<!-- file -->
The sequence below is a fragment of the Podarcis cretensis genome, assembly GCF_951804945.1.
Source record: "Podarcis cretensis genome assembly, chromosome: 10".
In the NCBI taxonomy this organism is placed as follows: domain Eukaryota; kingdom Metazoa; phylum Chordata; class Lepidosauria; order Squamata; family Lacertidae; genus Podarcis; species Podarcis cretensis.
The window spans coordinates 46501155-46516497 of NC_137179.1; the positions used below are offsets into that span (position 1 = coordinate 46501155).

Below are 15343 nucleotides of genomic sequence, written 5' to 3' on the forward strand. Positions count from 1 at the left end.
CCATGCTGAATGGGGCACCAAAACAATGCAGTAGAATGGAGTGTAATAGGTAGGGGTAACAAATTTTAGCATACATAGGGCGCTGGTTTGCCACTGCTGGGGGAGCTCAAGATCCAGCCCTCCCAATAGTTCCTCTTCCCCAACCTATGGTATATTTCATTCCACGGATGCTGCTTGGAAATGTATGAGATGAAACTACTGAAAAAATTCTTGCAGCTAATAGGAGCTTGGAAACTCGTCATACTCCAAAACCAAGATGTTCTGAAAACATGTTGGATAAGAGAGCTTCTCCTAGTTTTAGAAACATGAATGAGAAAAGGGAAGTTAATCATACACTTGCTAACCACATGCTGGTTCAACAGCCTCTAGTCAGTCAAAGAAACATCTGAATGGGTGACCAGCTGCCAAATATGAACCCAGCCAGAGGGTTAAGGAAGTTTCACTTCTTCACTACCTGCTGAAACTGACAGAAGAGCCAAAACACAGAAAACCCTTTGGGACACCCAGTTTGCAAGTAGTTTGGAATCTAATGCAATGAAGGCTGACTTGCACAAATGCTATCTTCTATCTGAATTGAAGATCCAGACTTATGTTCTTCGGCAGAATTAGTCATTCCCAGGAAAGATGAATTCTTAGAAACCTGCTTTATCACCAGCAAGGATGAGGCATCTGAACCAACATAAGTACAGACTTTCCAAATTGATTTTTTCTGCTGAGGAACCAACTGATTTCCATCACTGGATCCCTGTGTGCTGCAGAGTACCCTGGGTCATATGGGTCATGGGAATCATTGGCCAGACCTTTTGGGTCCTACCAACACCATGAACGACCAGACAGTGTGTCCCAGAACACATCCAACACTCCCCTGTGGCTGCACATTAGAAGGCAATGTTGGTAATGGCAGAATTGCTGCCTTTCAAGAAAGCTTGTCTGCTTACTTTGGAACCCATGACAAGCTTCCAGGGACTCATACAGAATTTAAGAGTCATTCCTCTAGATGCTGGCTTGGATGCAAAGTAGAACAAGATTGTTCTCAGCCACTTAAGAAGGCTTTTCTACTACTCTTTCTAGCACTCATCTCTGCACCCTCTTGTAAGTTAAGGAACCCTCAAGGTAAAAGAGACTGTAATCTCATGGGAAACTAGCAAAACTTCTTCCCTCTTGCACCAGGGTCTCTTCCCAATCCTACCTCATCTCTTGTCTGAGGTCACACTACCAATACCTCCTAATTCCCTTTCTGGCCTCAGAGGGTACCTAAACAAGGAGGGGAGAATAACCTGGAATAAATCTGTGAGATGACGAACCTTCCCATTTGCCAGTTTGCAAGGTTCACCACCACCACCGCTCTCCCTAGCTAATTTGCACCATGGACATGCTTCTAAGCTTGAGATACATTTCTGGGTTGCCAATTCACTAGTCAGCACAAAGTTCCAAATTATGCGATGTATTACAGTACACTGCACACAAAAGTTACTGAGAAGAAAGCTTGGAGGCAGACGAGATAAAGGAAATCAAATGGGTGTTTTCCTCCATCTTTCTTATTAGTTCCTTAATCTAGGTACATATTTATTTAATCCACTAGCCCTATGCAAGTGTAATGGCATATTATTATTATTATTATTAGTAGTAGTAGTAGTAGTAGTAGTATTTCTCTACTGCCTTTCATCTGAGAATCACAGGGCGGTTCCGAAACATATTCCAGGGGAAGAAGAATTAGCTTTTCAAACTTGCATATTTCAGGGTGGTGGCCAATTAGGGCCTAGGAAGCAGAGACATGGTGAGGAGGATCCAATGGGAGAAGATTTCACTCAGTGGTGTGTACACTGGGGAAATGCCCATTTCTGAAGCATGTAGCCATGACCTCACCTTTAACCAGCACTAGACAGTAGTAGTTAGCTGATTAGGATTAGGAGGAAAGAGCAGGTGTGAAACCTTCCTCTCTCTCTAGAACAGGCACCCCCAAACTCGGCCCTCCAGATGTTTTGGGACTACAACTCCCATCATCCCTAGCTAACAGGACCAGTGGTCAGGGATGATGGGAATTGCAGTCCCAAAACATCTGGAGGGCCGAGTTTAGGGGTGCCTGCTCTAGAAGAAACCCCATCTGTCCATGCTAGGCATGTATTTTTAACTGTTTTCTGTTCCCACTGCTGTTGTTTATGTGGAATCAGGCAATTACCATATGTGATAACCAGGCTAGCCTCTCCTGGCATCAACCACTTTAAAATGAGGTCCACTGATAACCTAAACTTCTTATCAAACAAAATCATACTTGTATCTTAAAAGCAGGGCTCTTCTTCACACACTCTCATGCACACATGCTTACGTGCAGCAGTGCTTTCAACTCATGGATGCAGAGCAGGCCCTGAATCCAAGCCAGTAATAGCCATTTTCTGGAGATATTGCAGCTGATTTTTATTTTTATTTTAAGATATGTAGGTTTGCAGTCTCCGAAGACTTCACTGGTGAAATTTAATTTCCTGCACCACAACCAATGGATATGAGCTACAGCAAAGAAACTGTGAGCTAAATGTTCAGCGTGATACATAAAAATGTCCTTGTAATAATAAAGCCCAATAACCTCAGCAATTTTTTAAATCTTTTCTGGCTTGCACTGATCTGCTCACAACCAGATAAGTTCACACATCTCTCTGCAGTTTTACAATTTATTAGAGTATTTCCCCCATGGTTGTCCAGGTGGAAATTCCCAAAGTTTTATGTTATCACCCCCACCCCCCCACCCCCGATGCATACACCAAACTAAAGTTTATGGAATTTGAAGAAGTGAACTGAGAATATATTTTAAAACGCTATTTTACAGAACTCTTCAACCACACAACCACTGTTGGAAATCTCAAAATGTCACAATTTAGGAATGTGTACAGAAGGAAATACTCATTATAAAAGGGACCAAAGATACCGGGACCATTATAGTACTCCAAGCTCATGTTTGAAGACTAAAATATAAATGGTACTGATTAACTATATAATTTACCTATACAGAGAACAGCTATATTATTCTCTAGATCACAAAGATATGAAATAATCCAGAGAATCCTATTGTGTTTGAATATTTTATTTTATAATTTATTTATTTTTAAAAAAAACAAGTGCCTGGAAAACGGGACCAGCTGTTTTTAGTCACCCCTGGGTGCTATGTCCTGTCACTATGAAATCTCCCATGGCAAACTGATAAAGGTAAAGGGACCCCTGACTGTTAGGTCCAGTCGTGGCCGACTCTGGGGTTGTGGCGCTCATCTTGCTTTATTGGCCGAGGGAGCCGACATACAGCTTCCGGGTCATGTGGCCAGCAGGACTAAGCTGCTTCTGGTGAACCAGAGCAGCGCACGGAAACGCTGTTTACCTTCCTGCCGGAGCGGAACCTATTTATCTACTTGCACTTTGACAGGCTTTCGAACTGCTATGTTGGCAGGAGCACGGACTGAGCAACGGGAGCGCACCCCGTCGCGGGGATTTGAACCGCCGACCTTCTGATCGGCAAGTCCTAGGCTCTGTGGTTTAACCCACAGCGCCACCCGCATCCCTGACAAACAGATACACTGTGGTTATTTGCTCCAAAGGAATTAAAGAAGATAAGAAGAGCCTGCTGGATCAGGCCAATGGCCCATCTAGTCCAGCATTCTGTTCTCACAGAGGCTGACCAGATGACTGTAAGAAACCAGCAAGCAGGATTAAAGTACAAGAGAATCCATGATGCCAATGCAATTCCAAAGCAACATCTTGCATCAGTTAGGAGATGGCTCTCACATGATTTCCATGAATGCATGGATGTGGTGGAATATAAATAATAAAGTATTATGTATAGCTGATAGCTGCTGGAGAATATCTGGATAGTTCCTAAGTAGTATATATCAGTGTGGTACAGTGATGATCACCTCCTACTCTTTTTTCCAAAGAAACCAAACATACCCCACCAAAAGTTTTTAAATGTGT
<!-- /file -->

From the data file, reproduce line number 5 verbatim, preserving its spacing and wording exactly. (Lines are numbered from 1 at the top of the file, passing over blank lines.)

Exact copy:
Below are 15343 nucleotides of genomic sequence, written 5' to 3' on the forward strand. Positions count from 1 at the left end.